A charity that receives a cut of the royalties generated by 'Happy Birthday', the Association For Childhood Education, subsequently came forward and said that - if Warner/Chappell wasn't the copyright owner - it probably was. The charity was seemingly founded by Patty Hill and is the beneficiary of her estate.

Yesterday's announcement that a settlement had now been reached was brief. It confirmed that a planned court hearing next week to deal with outstanding matters and damages would now not take place, and that parties on both sides of the dispute had ten days to provide more detailed information about their settlement. Warner/Chappell, meanwhile, told reporters: "While we respectfully disagreed with the court's decision we are pleased to have now resolved this matter".

It's still not clear what all this means for the copyright status of the 'Happy Birthday' lyrics in the US, though sources say the outcome will be that the song is now completely public domain (the melody already is). The song's copyright status is ambiguous because of the slightly complicated rules in US law regarding the copyright terms of works that were created in the early decades of the last century.

In Europe the simpler life-of-creator-plus-70-years rule applies, meaning that the song (lyrics and melody) is in copyright here until next year. Though, while there may not be the debate around copyright status over here, the question of ownership remains, given the September ruling that Warner/Chappell was never the owner of the lyrics.

Which would mean that, whereas in the US, if the song has long been public domain, it would be past licensees who could claim money back from the Warner publisher, in Europe it would be whoever is deemed the owner of the words, which might be Association For Childhood Education.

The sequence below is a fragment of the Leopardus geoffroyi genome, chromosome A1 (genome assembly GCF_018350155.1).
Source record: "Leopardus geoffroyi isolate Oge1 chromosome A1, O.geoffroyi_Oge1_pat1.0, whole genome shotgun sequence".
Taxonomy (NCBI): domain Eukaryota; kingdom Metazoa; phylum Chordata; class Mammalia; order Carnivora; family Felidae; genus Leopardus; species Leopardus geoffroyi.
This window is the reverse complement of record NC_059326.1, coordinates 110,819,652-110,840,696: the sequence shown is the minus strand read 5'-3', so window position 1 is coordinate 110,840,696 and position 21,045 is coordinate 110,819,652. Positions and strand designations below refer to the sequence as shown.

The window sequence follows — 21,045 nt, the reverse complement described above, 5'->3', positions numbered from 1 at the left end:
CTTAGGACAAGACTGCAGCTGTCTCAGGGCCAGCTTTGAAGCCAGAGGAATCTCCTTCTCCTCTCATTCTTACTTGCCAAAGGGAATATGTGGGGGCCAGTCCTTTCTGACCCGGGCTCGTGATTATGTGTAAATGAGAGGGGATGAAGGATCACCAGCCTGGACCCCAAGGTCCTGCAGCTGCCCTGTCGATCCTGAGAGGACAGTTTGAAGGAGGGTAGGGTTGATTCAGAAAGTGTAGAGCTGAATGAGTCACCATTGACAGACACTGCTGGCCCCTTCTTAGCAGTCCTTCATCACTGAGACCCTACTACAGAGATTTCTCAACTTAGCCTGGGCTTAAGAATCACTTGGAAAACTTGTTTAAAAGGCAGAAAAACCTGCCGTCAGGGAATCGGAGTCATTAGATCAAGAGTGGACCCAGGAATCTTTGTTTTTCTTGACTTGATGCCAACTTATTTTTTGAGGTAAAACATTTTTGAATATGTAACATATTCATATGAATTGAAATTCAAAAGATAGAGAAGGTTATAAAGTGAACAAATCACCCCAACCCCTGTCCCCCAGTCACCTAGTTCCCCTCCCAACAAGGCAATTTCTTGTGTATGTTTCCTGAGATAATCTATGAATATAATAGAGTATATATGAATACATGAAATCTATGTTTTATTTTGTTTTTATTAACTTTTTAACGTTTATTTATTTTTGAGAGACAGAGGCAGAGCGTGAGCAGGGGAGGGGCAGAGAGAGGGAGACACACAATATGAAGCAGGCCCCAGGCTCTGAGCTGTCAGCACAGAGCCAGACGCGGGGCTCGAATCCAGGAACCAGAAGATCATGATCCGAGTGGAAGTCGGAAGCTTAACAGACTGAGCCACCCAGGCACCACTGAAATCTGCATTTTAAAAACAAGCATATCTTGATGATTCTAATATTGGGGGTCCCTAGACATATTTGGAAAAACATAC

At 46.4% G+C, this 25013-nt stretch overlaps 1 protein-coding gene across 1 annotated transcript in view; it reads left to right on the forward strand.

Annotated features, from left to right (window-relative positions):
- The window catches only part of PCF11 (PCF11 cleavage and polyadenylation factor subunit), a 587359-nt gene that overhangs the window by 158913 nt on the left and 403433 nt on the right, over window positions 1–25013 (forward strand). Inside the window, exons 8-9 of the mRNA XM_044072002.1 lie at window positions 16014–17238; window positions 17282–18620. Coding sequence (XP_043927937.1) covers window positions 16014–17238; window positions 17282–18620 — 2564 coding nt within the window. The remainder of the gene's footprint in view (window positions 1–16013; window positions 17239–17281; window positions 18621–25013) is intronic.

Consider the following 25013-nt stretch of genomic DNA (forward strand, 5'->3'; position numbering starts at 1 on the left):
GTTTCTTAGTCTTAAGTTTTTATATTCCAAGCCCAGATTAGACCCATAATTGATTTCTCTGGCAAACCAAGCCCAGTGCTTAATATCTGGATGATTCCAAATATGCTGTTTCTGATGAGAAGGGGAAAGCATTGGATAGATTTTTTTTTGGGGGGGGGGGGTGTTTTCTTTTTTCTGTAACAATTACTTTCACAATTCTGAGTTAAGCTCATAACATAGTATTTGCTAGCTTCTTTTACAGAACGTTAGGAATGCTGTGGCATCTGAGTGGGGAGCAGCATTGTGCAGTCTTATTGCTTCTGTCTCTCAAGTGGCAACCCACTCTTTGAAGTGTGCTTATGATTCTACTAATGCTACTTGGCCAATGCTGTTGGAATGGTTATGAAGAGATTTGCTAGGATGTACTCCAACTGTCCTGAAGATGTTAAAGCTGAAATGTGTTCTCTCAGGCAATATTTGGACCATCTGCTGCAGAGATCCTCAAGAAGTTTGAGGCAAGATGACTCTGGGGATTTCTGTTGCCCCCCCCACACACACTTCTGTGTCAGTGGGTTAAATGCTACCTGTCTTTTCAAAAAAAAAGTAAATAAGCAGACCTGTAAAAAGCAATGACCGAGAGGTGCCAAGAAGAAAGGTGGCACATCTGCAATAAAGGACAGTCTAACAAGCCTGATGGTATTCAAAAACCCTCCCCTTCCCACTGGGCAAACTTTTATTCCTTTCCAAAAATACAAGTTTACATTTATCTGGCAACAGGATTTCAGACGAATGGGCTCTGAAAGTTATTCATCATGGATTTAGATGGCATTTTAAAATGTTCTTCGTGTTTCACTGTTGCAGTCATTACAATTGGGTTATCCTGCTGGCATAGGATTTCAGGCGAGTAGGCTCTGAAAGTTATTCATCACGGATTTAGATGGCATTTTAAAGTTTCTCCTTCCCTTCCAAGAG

All in all, we await more information about this settlement with much interest.

European Commission announces copyright reform agenda
The European Commission yesterday set out its agenda regarding the reform of copyright rules across Europe as part of its grand and previously reported Digital Single Market strategy.

There were few surprises among the list of priorities, though the EC provided a little more clarification on what it was trying to achieve, and some information on next steps. There were four key areas: content portability, the harmonisation of some copyright exceptions, ramping up enforcement mainly via 'follow the money', and the clarification of 'making available'.

For most of the entertainment industry - including movies, TV, books and sport - the content portability issue, or 'geo-blocking' as it's usually referred to, is the big issue in the current review of copyright in Europe.

Basically the EC wants to ensure that a Netflix customer in the UK, say, can continue to access content as they travel around the European Union, whereas currently access to some or all content may be cut off as you move from one country to another, depending on the service's licensing deals in the local market.

Many entertainment companies have issues with the demands being made on geoblocking, though the EC says it wants cross-border portability to be a reality by 2017. But such portability would only be available to those 'temporarily resident' in a country other than their own, which is a suitably vague statement to give the big rights owners wiggle room.

The copyright exceptions the EC wants to harmonise relate mainly to education and research, while the main anti-piracy priority is the expansion of the 'follow the money' approach - which is already used in the UK - across the rest of the EU. This aims to cut off the revenue streams of online pirates by ensuring they lose access to ad networks and payment systems. The EC is planning a Europe-wide code of conduct on such activity and could legislate if voluntary codes aren't effective.